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Havana Hustling / Ivan Garcia

February 25, 2014 3 comments

oficios-de-buscavidas-620x330This time the phone call came in the middle of the night and the message was grim.

Edania, a retired teacher who has set up a small business of making phone calls and taking messages for the neighborhood, hurried to give the bad news to a family that lives two doors down from her house, in the rundown neighborhood of La Cuevita in San Miguel del Padrón, in the northern part of Havana.

“The thing is taking off like wildfire,” says Edania. “The retired people can’t afford it, so I decided to take advantage of the fact that I’m one of the few people with a phone in the neighborhood. I started charging one Cuban peso to pass on messages and two pesos for local calls in Havana. If the call is outside the city, I charge 3  pesos per minute. Many people are providing this service, which is one of the officially recognized self-employment businesses, but I have no intention signing up at the tax office. I only get 150 or 200 Cuban pesos per month [$6-8 USD], which barely supplements my meager pension. I don’t charge for funeral news.”

In the interior of the island as well as in the capital it has become common for neighbors who have telephones to charge for calls. Richard, a retired resident of the Diez de Octubre district of Havana, has a small money box next to his phone with a list of the various call charges.

“I also sell mobile phone cards. I buy them for 10 CUCs [about $11 USD] and sell them for 11; the ones that cost 5 I resell for 6. But apparently someone in the neighborhood has been talking, because the state inspectors have visited me, demanding that I legalize the business. I told them to go to government offices and demand better pensions for the old people, and then come back and see me,” says Richard.

After the vaunted economic reforms in Cuba—an exotic blend of wildly exploitative state capitalism mixed with Marxist speeches and slogans by Fidel Castro—a torrent of quirky trades flooded the Havana neighborhoods.

The elderly are the losers in this wild mixture of everything from sidewalk pastry vendors to high-quality eateries. In the world of self-employment, everything is available.

From people who offer pirated DVDs of Oscar-nominated movies for 25 Cuban pesos, to elderly public-restroom attendants.

In this spectrum of emerging trades, you find “experts” in umbrella repair, button-covering, funeral cosmetology, matchbox-refilling, and shoe repair. For 50 Cuban pesos they’ll carry buckets of water and fill your 60-gallon tank.

Havana is a tropical bazaar. A hive of hustlers. On the avenue that encircles the old port of Havana, a diverse group of citizens converges to try to earn a living.

Right next to Maestranza children’s playground, Delia, decked out in a floral costume, works as an itinerant fortune teller. “I charge ten Cuban pesos for each card-reading. If you want an in-depth session then the price goes up to 25. It’s even more expensive for foreigners, who can afford more.”

Several tourist buses stop at Avenida del Puerto. As the visitors take photos of the Bay and the Christ of Casablanca statue, street musicians sing old boleros and guarachas, trying to attract their attention.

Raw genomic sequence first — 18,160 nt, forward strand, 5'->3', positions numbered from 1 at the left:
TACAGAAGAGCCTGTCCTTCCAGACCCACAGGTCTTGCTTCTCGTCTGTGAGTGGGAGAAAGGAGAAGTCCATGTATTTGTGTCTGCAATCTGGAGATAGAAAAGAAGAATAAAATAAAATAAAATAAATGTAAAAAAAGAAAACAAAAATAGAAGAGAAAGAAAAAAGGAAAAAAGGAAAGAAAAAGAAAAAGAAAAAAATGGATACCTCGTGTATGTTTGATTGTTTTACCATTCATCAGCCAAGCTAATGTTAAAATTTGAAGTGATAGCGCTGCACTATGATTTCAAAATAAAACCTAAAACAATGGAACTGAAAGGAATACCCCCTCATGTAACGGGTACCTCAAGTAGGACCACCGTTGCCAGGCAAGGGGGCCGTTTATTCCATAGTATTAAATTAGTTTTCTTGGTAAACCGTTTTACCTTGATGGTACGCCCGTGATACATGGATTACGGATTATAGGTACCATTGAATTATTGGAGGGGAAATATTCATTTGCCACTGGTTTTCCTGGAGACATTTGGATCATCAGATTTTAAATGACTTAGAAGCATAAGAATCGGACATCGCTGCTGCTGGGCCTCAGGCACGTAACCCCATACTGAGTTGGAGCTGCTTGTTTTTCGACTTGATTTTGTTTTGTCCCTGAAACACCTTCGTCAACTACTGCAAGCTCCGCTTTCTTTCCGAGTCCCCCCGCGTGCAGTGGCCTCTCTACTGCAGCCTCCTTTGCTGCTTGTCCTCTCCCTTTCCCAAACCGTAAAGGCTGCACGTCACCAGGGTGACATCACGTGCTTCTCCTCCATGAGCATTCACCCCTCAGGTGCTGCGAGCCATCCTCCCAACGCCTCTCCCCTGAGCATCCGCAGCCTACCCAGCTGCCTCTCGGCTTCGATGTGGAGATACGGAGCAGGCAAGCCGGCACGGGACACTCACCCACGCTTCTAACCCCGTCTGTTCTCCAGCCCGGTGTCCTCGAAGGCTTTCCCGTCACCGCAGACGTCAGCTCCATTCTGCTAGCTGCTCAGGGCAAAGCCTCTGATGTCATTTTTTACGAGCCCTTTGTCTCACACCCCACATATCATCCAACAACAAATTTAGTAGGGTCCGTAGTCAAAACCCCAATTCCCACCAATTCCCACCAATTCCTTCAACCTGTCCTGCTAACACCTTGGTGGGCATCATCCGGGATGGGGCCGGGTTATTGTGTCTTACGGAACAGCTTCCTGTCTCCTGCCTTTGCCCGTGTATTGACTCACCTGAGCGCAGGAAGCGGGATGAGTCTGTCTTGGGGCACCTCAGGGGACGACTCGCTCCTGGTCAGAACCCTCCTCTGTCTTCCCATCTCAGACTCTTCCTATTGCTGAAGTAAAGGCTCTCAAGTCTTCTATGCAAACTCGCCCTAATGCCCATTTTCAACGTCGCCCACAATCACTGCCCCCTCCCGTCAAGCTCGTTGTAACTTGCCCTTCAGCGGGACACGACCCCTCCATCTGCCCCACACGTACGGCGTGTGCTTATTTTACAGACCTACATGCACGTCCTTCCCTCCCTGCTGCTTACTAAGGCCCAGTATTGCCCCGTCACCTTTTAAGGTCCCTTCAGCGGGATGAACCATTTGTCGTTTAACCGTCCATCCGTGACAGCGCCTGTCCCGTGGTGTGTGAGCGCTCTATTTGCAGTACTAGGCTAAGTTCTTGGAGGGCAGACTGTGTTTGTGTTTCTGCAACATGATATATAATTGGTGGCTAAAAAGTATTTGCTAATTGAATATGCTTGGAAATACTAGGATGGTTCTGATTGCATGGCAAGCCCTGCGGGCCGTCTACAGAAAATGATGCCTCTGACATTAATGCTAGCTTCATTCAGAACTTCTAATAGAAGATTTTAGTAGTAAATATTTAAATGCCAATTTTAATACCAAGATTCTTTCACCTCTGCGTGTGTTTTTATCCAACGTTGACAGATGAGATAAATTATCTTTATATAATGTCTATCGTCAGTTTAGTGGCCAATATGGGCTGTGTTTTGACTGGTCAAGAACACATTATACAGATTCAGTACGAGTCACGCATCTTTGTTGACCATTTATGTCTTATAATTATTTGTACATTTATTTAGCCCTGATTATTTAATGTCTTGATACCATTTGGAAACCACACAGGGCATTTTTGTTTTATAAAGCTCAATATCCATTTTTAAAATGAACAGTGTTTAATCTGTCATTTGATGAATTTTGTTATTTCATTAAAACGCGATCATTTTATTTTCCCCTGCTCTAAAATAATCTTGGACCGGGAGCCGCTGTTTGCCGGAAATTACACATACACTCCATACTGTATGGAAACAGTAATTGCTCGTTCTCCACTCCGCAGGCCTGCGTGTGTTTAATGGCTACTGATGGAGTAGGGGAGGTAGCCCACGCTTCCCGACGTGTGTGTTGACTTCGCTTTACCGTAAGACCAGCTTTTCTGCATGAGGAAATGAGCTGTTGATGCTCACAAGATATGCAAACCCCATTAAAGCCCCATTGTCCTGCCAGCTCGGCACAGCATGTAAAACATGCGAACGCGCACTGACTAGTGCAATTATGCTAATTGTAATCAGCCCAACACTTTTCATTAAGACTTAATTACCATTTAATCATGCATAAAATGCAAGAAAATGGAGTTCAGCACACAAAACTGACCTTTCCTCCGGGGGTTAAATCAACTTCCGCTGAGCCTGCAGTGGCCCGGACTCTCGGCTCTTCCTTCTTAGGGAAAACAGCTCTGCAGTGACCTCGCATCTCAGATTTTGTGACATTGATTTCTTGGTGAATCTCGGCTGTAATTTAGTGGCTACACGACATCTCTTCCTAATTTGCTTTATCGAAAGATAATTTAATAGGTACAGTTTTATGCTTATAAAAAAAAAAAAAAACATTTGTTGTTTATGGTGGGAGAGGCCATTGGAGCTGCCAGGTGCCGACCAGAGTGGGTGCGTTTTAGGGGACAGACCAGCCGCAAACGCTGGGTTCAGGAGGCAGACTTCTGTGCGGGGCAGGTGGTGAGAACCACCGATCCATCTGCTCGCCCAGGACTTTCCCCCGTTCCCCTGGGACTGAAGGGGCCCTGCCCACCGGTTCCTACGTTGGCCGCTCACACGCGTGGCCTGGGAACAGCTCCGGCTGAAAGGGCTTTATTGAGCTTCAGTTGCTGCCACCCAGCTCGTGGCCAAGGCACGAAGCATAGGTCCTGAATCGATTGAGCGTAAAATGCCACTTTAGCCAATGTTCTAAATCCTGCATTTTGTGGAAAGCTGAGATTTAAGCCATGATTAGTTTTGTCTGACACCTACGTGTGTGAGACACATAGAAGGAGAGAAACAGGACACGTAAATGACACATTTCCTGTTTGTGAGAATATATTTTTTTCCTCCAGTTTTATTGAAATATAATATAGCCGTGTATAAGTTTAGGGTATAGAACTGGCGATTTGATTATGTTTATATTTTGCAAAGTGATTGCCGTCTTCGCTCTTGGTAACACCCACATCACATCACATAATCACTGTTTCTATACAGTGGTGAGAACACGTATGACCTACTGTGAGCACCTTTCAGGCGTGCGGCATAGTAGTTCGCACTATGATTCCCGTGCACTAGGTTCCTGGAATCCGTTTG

Leonel is one of them. “For 20 years I’ve devoted myself to making soup (singing while the customers ate). There have been good and bad days. But I’ve always made more than the wages the state paid. When no one in Cuba remembered Compay Segundo, Ibrahim Ferrer, or Pio Leyva, God rest their souls, they also had to work as lunchtime entertainers, and to sing in seedy bars. They were lucky that a producer like Ry Cooder lifted them out of poverty,” Leonel said, playing a ranchera as he approached some Mexican tourists, hoping to pass the hat.

A dilapidated port-a-potty, serving as a urinal for the customers of three bayfront bars, is looked after by two rickety old men.

They charge one peso to urinate, three to defecate. “It’s because the toilet is clogged. We have to carry a greater quantity of water,” they say. They get the water for flushing right out of the bay, with a can tied to a rope.

“It’s hard work. We’re here up to twelve hours. But when I get home with 10 or 15 CUCs, I ask the Lord to give me strength to live a few more years so I can help my wife, who’s bedridden after a stroke,” says one of the old men.

The buses are now gone. A quartet of street musicians, all elderly, lean against the sea wall, waiting for new tourists.

“It’s been a long journey to return to the beginning. Before the Revolution I was already a soup peddler. For me nothing has changed. Except that life is more expensive and I’m older,” says the singer and guitarist. His dream is that on some tourist bus, a guy like Ry Cooder will come and rescue him from oblivion.

Iván García

Photo: In central areas of Santiago de Cuba, which like Old Havana are usually frequented by tourists, musicians also look for a living in streets and parks. Taken from Martí News.

Translated by Tomás A.

17 February 2014

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The Silent Successes of the Cuban Dissidence / Ivan Garcia

February 7, 2014 1 comment

Gustavo-Arcos-Bergnes-620x330Before the olive-green autocracy designed economic reforms, the peaceful, illegal opposition was demanding opportunities in small businesses and in the agricultural sector as well as repeal of the absurd apartheid in the tourist, information and technology spheres that turned the Cuban into a third class citizen.

General Raul Castro and his entourage of technocrats headed by the czar of economic reform, Marino Murillo, were not the first to demand changes in national life. No.